If we have a girl however it will be Baylee Olivia Settles :)

  18. My boy is going to be born in 8 days I wanted to name my first son Boston but his dad talked me out of it and we named him Rylan now that I’m having another boy I’m doing my best to stick to my ground with everyone that Boston is such a great name. My husband cousin actually said to me yesterday please tell me you’re not actually considering naming your baby Boston I wanted to choke her. My daycare provider said don’t do that to him. I can’t believe the negativity I get about it. I’m glad I found this page. I knew I was right! Boston is a great name screw the unoriginal people of the world.

  19. Morgan, don’t let anyone talk you out of naming your next child Boston. I got so many negative comments before naming our son, Boston. Our Bos is now 4 years old and EVERYONE compliments on his name! People who had reservations about it beforehand now say they can’t imagine him being called anything else. People comment about how unique and strong it sounds, too :)

    Unlike everyone here, I named my son Boston for a very different reason. He is named after a song called “Boston” by the band Augustana. The meaning behind their song really has nothing to do with the city of Boston. It is the idea of what moving to Boston would mean to the person this song is being sung about. To me, the song is about the want for something different, a new life. In the song, the individual being sung about is tired of her life back at home and wants to just get up and move far away from everything. Some parts of the song that speak to me:

    “I think I need a sunrise
    I’m tired of the sunset”

    I believe there is a hidden.. deeper meaning in this. Being tired of the sunset translates to being tired of things ending, tired of relationships and friendships ending, tired of people walking out of her life and the repetitive heartache. The line “you don’t wear my chains” is saying that nobody knows how she feels and what she’s going through and thinks she’ll “start a new life” wherever she moves to.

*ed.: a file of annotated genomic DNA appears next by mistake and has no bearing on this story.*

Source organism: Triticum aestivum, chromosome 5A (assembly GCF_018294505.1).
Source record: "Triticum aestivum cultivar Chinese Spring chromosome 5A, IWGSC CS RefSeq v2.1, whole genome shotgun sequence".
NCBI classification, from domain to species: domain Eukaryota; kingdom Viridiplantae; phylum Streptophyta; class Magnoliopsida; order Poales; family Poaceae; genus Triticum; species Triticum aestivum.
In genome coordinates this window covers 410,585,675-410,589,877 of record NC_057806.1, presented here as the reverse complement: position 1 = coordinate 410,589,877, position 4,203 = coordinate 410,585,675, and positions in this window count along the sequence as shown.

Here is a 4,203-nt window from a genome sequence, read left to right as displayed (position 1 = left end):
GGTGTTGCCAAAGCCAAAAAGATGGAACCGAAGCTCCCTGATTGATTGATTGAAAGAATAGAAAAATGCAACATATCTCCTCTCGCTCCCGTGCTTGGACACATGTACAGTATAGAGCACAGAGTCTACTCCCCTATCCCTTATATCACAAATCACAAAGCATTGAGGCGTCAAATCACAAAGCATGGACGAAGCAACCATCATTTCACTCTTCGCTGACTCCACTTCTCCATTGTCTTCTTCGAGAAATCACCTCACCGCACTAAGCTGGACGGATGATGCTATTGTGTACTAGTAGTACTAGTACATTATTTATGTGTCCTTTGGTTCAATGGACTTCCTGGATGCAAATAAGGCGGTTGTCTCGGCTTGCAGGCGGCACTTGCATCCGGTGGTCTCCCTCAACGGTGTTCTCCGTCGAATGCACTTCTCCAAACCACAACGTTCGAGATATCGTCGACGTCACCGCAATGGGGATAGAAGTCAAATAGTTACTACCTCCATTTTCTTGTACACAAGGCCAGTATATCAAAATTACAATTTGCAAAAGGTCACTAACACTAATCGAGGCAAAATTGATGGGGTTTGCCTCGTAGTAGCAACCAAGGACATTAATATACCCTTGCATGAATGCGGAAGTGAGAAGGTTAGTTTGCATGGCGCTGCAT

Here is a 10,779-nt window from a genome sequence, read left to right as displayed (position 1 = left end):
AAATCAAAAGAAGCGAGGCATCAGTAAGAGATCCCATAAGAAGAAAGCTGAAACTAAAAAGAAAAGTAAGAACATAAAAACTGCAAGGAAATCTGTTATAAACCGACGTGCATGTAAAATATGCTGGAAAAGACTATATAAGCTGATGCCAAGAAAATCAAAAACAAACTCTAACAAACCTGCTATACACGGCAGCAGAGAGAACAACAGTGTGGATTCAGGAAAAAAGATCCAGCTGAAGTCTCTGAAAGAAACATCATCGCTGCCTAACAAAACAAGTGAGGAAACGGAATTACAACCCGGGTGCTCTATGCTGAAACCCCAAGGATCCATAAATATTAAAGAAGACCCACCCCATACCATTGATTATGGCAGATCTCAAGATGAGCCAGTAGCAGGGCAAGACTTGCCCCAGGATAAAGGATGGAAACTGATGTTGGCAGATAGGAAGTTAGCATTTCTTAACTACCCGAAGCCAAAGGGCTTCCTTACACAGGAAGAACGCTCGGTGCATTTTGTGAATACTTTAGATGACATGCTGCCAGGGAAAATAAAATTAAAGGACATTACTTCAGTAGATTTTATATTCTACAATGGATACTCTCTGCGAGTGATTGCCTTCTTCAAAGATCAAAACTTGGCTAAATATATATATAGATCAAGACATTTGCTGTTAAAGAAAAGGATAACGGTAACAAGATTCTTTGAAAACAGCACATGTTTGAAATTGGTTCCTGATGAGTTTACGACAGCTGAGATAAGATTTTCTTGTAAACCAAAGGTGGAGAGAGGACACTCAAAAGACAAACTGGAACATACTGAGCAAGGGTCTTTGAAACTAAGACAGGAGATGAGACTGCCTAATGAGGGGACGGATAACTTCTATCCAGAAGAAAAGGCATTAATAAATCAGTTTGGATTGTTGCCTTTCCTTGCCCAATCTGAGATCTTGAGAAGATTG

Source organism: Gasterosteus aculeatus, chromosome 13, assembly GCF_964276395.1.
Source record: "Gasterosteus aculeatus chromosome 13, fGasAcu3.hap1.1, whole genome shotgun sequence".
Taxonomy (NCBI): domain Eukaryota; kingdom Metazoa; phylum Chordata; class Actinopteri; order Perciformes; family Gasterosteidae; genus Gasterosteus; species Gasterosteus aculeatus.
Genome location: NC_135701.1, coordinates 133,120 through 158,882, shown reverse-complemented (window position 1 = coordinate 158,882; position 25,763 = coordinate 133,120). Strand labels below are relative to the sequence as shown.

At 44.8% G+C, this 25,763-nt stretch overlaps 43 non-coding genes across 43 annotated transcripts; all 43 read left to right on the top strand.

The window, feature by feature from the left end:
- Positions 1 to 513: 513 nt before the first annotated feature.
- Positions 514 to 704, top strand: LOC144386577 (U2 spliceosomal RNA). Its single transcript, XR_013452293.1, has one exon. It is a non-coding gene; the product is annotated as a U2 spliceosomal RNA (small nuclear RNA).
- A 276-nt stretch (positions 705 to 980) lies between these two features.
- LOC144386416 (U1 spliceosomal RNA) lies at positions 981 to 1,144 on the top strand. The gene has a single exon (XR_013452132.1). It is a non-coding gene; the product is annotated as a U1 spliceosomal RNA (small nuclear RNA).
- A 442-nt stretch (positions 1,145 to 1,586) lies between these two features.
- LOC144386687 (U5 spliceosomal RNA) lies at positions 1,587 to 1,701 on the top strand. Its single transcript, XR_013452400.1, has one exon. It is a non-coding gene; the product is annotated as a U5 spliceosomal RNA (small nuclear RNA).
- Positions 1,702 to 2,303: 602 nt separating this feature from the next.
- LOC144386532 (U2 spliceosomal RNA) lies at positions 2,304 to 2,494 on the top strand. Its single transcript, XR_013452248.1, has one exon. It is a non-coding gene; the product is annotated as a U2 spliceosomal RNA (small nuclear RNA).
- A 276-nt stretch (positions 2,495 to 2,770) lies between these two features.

In short, this song is about the need to start over. I am naming him Boston because I left my old life in WA state (where I was in a very abusive relationship) and went to a new place where “no one knew my name” and started a new life. My son is a continuation of the new life I started here in Florida 8 years ago. So in a way, HE is *my* new life, my very own “Boston”.

    Sorry that was so long but I am very passionate about his name :)

  20. P.S.

    His full name is Boston Alexander (in case anyone is looking for complimenting middle names)

  21. Great story Missy. I’m actually feeding my little Boston now he’s 6 months and suits him great. Wish you the best in your new life with Boston

    Morgan hanley

  22. My brother, my mother’s brother, my mother’s grandfather, my mother’s grandfather’s son and numerous other maternal family male relatives have had the first name of Boston. It is an Americanized German translation of the popular German male first name of Sebastian.